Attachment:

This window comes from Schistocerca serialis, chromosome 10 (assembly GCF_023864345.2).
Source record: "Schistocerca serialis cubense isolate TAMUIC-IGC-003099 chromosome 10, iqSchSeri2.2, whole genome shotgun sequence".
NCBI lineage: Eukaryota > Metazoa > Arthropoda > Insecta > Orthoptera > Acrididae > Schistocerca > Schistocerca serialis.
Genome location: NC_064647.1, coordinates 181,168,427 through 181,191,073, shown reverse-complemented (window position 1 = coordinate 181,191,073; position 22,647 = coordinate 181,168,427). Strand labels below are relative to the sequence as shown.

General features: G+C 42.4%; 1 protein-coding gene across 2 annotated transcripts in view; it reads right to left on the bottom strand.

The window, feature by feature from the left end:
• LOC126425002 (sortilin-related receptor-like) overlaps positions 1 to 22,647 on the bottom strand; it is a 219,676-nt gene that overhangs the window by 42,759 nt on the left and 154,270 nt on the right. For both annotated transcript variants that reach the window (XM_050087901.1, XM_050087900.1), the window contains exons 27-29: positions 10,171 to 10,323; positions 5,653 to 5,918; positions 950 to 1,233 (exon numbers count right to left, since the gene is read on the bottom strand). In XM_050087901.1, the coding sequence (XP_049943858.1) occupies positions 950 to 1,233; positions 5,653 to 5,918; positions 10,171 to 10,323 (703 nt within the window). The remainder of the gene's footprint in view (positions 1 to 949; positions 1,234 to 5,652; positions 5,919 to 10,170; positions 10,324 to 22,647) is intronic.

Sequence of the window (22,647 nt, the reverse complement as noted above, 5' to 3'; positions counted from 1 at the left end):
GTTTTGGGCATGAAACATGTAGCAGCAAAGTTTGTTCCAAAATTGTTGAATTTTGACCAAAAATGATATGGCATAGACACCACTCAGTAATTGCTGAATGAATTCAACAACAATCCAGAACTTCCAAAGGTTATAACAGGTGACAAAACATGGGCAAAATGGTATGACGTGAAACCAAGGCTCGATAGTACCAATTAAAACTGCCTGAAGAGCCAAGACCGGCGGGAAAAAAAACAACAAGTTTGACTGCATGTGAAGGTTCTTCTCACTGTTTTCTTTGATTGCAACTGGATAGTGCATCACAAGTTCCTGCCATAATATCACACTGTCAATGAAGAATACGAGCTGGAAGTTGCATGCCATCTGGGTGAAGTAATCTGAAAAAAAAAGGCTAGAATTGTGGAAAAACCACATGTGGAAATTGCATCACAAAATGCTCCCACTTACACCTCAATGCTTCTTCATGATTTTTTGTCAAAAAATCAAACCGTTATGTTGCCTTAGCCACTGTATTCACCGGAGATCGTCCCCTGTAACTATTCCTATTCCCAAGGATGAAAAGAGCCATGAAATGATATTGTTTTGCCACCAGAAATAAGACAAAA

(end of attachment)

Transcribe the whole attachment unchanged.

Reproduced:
This window comes from Schistocerca serialis, chromosome 10 (assembly GCF_023864345.2).
Source record: "Schistocerca serialis cubense isolate TAMUIC-IGC-003099 chromosome 10, iqSchSeri2.2, whole genome shotgun sequence".
NCBI lineage: Eukaryota > Metazoa > Arthropoda > Insecta > Orthoptera > Acrididae > Schistocerca > Schistocerca serialis.
Genome location: NC_064647.1, coordinates 181,168,427 through 181,191,073, shown reverse-complemented (window position 1 = coordinate 181,191,073; position 22,647 = coordinate 181,168,427). Strand labels below are relative to the sequence as shown.

General features: G+C 42.4%; 1 protein-coding gene across 2 annotated transcripts in view; it reads right to left on the bottom strand.

The window, feature by feature from the left end:
• LOC126425002 (sortilin-related receptor-like) overlaps positions 1 to 22,647 on the bottom strand; it is a 219,676-nt gene that overhangs the window by 42,759 nt on the left and 154,270 nt on the right. For both annotated transcript variants that reach the window (XM_050087901.1, XM_050087900.1), the window contains exons 27-29: positions 10,171 to 10,323; positions 5,653 to 5,918; positions 950 to 1,233 (exon numbers count right to left, since the gene is read on the bottom strand). In XM_050087901.1, the coding sequence (XP_049943858.1) occupies positions 950 to 1,233; positions 5,653 to 5,918; positions 10,171 to 10,323 (703 nt within the window). The remainder of the gene's footprint in view (positions 1 to 949; positions 1,234 to 5,652; positions 5,919 to 10,170; positions 10,324 to 22,647) is intronic.

Sequence of the window (22,647 nt, the reverse complement as noted above, 5' to 3'; positions counted from 1 at the left end):
GTTTTGGGCATGAAACATGTAGCAGCAAAGTTTGTTCCAAAATTGTTGAATTTTGACCAAAAATGATATGGCATAGACACCACTCAGTAATTGCTGAATGAATTCAACAACAATCCAGAACTTCCAAAGGTTATAACAGGTGACAAAACATGGGCAAAATGGTATGACGTGAAACCAAGGCTCGATAGTACCAATTAAAACTGCCTGAAGAGCCAAGACCGGCGGGAAAAAAAACAACAAGTTTGACTGCATGTGAAGGTTCTTCTCACTGTTTTCTTTGATTGCAACTGGATAGTGCATCACAAGTTCCTGCCATAATATCACACTGTCAATGAAGAATACGAGCTGGAAGTTGCATGCCATCTGGGTGAAGTAATCTGAAAAAAAAAGGCTAGAATTGTGGAAAAACCACATGTGGAAATTGCATCACAAAATGCTCCCACTTACACCTCAATGCTTCTTCATGATTTTTTGTCAAAAAATCAAACCGTTATGTTGCCTTAGCCACTGTATTCACCGGAGATCGTCCCCTGTAACTATTCCTATTCCCAAGGATGAAAAGAGCCATGAAATGATATTGTTTTGCCACCAGAAATAAGACAAAA